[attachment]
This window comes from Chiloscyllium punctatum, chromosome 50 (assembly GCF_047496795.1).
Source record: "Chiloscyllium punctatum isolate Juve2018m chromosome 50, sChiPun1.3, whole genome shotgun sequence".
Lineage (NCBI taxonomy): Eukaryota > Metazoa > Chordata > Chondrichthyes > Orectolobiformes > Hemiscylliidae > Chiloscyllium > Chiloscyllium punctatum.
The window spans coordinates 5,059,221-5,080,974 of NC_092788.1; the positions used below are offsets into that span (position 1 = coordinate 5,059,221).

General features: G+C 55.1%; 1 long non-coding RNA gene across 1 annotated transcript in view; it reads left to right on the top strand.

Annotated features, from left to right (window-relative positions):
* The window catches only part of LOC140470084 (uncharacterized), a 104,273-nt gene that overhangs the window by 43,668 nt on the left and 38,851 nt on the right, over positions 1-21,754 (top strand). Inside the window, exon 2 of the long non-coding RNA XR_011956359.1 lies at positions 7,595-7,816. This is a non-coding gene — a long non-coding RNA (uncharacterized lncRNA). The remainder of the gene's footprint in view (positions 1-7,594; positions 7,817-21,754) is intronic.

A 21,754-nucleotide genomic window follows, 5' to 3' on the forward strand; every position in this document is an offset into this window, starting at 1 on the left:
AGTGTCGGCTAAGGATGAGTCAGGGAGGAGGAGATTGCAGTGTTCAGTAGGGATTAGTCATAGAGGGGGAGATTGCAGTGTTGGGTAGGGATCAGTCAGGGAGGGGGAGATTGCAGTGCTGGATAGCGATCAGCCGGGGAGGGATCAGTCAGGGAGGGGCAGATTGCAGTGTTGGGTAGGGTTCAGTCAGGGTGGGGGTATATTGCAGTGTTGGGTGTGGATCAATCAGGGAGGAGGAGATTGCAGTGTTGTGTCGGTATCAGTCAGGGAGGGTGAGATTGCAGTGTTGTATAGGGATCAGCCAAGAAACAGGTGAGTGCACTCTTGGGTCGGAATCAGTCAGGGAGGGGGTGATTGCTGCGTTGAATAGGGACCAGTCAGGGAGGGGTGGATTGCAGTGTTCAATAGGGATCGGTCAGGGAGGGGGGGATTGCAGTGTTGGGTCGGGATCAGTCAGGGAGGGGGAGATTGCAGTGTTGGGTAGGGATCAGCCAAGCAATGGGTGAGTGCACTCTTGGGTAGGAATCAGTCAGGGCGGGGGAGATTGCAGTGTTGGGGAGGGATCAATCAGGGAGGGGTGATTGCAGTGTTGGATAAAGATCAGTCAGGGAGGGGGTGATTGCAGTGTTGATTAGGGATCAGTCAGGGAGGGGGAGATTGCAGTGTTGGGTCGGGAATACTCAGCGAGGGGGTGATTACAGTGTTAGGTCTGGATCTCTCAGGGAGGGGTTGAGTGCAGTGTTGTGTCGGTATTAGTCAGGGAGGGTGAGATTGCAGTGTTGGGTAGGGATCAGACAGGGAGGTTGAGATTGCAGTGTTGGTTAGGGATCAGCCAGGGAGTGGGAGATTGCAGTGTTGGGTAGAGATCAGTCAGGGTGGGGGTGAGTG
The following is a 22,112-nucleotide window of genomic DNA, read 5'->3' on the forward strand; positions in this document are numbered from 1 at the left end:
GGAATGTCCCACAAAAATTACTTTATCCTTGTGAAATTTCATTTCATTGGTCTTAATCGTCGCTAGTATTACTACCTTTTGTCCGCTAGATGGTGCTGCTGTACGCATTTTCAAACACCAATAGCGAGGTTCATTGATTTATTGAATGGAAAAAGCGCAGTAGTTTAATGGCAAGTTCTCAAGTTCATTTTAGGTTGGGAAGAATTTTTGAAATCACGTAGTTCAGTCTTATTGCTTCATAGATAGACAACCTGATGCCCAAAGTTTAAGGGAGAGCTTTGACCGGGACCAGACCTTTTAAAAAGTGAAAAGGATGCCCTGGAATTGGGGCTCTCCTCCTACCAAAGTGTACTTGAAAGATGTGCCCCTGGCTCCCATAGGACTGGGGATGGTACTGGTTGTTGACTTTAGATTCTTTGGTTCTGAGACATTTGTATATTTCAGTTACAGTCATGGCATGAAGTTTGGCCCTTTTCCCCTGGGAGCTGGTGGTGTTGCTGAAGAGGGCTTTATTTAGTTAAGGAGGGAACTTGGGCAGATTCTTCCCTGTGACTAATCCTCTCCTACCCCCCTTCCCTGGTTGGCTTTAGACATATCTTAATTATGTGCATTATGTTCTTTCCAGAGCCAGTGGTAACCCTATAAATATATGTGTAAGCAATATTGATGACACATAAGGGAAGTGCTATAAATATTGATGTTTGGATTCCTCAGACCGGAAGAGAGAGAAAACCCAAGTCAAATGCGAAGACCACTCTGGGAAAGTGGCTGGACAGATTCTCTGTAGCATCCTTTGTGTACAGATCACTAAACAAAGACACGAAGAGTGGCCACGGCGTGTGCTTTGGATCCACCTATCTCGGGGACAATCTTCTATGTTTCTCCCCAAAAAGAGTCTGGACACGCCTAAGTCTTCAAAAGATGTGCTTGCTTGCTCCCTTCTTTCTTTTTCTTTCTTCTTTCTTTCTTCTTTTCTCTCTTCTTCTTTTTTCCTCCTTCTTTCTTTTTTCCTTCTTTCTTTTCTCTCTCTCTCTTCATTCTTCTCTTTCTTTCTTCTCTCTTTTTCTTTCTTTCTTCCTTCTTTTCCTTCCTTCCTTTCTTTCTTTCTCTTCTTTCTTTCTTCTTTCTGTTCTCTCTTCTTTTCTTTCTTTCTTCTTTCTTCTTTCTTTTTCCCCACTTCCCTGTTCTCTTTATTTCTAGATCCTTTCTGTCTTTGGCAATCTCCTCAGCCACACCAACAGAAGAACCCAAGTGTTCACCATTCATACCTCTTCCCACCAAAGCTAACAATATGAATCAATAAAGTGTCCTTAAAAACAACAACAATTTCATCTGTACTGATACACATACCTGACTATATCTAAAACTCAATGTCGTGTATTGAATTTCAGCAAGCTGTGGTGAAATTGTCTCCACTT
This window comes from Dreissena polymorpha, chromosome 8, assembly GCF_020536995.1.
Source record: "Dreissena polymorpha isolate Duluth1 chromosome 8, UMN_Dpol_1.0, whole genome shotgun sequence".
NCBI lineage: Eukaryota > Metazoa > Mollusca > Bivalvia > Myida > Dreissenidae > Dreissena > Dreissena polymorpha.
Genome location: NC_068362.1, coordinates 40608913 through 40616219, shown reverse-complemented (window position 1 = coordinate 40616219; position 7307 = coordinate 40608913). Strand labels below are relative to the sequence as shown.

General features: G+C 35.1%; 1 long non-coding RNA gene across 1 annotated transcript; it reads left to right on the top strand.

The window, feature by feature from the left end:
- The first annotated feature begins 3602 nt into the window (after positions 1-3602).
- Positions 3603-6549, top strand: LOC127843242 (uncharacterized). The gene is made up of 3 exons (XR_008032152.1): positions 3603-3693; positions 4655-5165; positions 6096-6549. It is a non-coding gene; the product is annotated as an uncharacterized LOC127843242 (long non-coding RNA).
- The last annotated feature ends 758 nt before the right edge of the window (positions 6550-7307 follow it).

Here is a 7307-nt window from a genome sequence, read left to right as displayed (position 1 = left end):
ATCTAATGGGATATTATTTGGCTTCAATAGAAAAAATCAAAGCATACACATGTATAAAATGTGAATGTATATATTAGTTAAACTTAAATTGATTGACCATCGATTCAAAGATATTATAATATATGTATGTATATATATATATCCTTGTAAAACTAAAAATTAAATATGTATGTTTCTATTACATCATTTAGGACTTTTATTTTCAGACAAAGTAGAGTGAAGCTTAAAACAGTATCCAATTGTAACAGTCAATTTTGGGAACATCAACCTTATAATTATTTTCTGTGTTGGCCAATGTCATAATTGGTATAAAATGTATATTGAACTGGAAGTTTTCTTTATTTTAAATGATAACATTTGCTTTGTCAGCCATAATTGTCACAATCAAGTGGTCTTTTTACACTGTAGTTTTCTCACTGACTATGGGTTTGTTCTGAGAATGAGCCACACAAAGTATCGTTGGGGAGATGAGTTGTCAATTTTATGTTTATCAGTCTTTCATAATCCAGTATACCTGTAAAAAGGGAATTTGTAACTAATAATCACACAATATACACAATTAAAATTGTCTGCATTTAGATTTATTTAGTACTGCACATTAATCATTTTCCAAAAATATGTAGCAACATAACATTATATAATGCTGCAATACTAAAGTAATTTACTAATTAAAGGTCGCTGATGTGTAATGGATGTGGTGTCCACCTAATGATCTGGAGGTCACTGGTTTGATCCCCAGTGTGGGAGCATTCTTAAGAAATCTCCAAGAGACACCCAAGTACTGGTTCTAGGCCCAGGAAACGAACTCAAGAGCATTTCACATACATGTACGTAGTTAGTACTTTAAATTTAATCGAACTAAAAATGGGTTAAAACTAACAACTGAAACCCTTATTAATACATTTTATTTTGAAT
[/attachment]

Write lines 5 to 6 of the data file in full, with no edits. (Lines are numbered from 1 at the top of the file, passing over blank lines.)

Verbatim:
General features: G+C 55.1%; 1 long non-coding RNA gene across 1 annotated transcript in view; it reads left to right on the top strand.

Annotated features, from left to right (window-relative positions):